As one of the most irrepressible men in rock music, it’s no surprise to learn that Dave Grohl is definitely steering the good ship Foo Fighters – I mean, he’s even started directing their video clips now, too.

But while a new interview the band gave to Rolling Stone reveals that they find Dave to be a bit of a dictator (albeit a benevolent one), they know it’s ultimately what’s best for the people band, and actually reckon it’s one of the keys to Foo Fighters’ longevity.

“This band works because it’s not a democracy,” guitarist Chris Shiflett says. “People can read into that what they want – but it’s a big reason why the band hasn’t broken up.”

“It’s a benign dictatorship,” adds drummer Taylor Hawkins. “I’ve learned to keep my mouth shut until Dave’s really looking for input.”

I’ve learned to keep my mouth shut until Dave’s really looking for input

While Dave may hold the reins when it comes to the band’s direction, however, he’s certainly not trying to hoard all of the acclaim and wealth – if he’s a dictator, he’s a benevolent one.

“I think Dave learned that this is the way to keep a band happy and feeling like a band,” says guitarist Pat Smear. “He’s naturally a generous person – but he also gets that there’s an upside.”

“He was a fucking drummer, man!” adds Hawkins. “I think because he was in that back seat, he knows how we’d feel if we were treated badly.”


Dave Grohl is even directing the Foo Fighters’ video clips these days

For his part, Dave agrees that he’s definitely the one making the final decisions, but manages to do so without making the rest of the band feel like hired hands.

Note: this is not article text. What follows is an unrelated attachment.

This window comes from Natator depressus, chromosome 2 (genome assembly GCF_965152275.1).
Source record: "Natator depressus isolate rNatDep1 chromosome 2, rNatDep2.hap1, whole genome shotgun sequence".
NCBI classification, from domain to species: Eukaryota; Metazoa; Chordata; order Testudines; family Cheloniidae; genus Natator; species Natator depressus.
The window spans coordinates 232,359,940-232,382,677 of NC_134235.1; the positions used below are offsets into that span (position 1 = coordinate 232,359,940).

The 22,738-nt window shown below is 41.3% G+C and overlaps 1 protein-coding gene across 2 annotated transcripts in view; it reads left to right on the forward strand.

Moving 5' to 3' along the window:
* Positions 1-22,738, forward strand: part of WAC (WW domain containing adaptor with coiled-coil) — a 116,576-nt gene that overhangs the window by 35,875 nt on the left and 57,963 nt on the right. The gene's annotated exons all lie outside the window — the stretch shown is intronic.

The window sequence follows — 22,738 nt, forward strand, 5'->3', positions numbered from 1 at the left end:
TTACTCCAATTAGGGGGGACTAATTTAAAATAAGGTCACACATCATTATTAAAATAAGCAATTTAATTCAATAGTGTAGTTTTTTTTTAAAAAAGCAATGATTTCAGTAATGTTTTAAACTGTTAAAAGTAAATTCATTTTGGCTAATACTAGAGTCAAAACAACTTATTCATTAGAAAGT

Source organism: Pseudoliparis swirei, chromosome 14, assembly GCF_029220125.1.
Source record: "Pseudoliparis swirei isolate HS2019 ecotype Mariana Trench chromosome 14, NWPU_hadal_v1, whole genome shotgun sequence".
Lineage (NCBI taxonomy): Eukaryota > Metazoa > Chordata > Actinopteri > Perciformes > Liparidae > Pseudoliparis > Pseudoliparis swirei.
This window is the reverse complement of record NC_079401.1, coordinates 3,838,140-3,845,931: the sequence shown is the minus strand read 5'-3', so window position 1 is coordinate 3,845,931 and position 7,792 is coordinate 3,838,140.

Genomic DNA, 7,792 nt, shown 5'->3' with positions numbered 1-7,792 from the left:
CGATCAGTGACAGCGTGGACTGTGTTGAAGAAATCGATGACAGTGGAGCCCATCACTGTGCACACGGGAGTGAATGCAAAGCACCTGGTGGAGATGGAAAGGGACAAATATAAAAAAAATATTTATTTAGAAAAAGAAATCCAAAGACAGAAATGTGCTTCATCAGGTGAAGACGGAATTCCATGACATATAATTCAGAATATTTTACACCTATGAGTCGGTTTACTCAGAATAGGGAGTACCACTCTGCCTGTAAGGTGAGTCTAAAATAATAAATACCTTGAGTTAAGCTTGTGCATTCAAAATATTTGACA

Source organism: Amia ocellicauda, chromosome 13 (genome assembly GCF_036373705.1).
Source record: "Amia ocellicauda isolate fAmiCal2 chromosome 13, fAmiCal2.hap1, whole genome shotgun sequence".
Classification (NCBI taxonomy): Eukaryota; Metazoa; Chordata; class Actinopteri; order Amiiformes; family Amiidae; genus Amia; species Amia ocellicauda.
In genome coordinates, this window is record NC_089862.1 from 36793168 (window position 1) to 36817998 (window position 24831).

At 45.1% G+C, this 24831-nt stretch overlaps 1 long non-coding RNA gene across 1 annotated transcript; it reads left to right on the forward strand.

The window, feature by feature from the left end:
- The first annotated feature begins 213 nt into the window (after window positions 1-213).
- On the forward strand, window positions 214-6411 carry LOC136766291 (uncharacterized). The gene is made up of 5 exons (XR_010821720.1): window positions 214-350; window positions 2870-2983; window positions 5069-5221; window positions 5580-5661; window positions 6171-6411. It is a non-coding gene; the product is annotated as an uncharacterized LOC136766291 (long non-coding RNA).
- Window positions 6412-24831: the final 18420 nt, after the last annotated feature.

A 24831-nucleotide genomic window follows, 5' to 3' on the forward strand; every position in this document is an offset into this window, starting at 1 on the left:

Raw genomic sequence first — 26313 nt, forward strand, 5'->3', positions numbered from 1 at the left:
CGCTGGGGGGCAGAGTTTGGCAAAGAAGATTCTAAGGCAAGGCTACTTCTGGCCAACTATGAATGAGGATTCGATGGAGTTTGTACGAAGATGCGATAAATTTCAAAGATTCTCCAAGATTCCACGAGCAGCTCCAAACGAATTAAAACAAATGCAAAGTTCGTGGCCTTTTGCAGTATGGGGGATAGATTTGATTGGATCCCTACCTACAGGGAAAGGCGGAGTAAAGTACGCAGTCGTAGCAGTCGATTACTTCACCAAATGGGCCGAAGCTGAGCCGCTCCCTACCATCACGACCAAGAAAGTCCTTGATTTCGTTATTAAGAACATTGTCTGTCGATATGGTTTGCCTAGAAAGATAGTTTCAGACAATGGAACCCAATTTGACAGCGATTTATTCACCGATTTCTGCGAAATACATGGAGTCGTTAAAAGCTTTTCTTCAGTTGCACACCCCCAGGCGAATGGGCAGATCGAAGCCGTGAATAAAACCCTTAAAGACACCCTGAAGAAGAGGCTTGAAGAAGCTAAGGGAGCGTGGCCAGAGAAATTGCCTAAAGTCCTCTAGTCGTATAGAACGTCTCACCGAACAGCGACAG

“I mean, I know at the end of the day it’s my name at the bottom of the check,” he says, “but we all hold different responsibilities that keep the thing fucking going.”

I think because he was in that back seat, he knows how we’d feel if we were treated badly

Hawkins does admit that it hasn’t always been a utopia within the band, especially back in their early days, but says that it’s been “smooth sailing” more recently, with a “sibling-like” vibe overall.

“I’m not saying that I can’t piss Dave off, or Dave can’t bum me out – Dave can hurt my feelings more than anyone else in the world. But there’s not an evil, out-to-get-you vibe.”

It’s a testimonial that both matches and contradicts the scathing criticism Dave Grohl has received at the hands of former drummer William Goldsmith, who was part of the band from 1995-1997 before leaving after Grohl apparently re-recorded his drum parts on The Colour and the Shape. In a recent interview, Goldsmith described Grohl as a “bully” – “a bit like the kid who is popular but is mean and everyone likes them.”

“[I felt creatively] raped,” he revealed. “It was a way of describing how it felt – when you put that much of yourself into something, and then without you even knowing, it is completely destroyed from existence.

“Staying in that band would have made me feel like my soul was destroyed and I would have likely ended up dead,” he added. “That feeling might change if we actually sat down and talked, but that hasn’t happened yet.”

Like most bands, it seems like everyone has mellowed a bit as the years go by, and the happy-go-lucky frontman everyone knows and loves will be touring Australia with his loyal crew (and Weezer) next year in support of their soon-to-be-released new album Concrete & Gold.